Last edited by abrogard; October 21st, 2010 at 11:43 PM.

  7. #7
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    Default Re: Details Of Typical Pistol Sight Picture

    Jeff Cooper was a huge supporter of gun games, when he was winning them at least...

  8. #8
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    Default Re: Details Of Typical Pistol Sight Picture

    Thank you for the URL. A very clear and interesting page.

    I have also found something that may be of interest:

    http://www.suresight.com/

    Looks to me like a sure and certain winner. I wonder if anyone has experience of this sight and can comment on it?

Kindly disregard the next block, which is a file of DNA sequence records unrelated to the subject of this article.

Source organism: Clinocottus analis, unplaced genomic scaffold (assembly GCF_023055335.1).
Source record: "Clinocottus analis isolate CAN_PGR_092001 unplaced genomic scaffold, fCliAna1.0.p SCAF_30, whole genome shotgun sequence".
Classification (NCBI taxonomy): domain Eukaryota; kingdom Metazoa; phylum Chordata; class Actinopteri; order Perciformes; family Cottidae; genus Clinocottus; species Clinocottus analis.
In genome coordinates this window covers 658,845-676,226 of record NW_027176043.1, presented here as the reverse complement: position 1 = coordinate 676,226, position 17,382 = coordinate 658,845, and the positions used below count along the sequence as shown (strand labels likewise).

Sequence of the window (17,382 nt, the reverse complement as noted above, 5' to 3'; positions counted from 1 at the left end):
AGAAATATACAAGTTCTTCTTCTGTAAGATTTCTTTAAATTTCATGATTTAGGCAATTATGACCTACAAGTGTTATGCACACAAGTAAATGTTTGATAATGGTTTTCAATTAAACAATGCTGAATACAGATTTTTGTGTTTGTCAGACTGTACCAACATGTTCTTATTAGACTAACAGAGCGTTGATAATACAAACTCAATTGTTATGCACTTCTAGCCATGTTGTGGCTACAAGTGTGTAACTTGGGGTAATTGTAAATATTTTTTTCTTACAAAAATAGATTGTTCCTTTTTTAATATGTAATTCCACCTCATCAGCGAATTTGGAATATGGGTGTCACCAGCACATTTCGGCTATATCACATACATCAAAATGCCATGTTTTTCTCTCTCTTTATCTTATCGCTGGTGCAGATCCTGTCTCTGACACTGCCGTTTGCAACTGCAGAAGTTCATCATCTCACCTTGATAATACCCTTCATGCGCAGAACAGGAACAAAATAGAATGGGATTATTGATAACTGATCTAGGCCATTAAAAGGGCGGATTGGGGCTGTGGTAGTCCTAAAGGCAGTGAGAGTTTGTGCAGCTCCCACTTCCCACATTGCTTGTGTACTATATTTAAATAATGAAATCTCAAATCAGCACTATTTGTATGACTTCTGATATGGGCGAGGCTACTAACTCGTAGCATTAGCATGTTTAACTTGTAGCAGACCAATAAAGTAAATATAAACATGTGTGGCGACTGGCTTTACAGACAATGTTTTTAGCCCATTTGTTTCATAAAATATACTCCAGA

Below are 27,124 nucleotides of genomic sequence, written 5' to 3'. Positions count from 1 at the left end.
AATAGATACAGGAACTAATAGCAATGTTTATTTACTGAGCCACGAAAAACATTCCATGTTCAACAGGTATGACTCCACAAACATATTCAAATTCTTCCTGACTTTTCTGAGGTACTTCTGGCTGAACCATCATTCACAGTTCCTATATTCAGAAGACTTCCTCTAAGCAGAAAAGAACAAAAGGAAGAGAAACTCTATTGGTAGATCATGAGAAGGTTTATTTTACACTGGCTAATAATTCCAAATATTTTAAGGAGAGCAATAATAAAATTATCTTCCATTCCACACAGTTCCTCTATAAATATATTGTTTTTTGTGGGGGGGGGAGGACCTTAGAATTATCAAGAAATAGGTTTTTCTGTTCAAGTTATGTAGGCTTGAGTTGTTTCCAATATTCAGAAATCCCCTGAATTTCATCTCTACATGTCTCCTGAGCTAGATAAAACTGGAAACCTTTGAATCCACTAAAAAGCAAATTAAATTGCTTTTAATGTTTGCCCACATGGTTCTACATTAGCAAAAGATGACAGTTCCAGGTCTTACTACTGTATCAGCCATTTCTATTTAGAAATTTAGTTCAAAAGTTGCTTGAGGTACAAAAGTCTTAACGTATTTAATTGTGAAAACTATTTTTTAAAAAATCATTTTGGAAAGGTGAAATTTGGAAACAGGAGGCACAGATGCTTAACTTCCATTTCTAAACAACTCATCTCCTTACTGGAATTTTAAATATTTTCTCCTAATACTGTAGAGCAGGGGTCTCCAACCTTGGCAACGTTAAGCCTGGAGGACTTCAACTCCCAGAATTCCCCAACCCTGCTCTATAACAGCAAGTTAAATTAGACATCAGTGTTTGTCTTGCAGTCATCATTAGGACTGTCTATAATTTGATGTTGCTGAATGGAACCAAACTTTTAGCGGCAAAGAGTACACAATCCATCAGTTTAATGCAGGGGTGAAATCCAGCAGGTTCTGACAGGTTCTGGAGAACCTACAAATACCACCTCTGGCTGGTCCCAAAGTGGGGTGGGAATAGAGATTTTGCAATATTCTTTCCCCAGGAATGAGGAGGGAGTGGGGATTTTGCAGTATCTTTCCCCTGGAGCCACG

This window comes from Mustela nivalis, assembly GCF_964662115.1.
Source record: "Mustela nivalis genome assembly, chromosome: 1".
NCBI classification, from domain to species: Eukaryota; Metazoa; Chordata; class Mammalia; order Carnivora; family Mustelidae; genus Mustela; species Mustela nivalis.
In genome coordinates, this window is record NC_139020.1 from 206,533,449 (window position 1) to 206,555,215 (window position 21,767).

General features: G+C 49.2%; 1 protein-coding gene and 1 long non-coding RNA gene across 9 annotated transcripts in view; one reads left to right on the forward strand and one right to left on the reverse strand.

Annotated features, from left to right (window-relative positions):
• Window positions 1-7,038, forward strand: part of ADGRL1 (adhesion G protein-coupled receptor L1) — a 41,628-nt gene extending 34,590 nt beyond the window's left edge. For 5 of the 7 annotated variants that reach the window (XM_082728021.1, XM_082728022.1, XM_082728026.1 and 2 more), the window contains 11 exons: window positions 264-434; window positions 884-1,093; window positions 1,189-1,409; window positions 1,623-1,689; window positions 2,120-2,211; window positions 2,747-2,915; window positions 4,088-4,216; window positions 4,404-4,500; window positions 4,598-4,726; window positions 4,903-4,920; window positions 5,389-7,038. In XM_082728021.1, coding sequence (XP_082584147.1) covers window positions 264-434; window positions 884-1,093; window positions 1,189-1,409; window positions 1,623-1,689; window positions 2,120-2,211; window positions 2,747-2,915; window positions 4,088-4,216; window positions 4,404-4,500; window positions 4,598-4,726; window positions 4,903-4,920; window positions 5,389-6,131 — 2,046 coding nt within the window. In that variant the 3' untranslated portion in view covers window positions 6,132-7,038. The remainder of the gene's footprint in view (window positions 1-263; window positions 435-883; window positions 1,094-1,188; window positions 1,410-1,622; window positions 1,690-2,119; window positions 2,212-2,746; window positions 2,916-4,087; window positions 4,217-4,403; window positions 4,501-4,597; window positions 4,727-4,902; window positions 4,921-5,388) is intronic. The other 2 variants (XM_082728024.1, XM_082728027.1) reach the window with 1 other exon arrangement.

9. #9
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    Default Re: Details Of Typical Pistol Sight Picture

    I prefer my front sight on a 5" gun to be .090 or .100 wide. Thats precise enough to crush clay birds on the berm at 50 yards. If you need more....put a pencil mark hash on the front sight.

    Lycanalmosttoooldtoseethehashthrope

    I taught Chuck Norris to bump-fire.

  10. #10
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    Default Re: Details Of Typical Pistol Sight Picture

    Inches you're talking there, I guess? About 2.5mm.

    That's interesting. You're obviously a top class pistol shooter. Do you happen to have any experience/opinions on the question of smaller/lighter pistols/calibre?

    Would it be easier to shoot accurately enough to pick a target point (an arm, a leg, a thigh, a shoulder) using a .22 calibre than using the large calibres?

    "caliber" I mean. In the USA you say 'caliber'. The spell checker keeps complaing about my 'calibre'.

    sorry.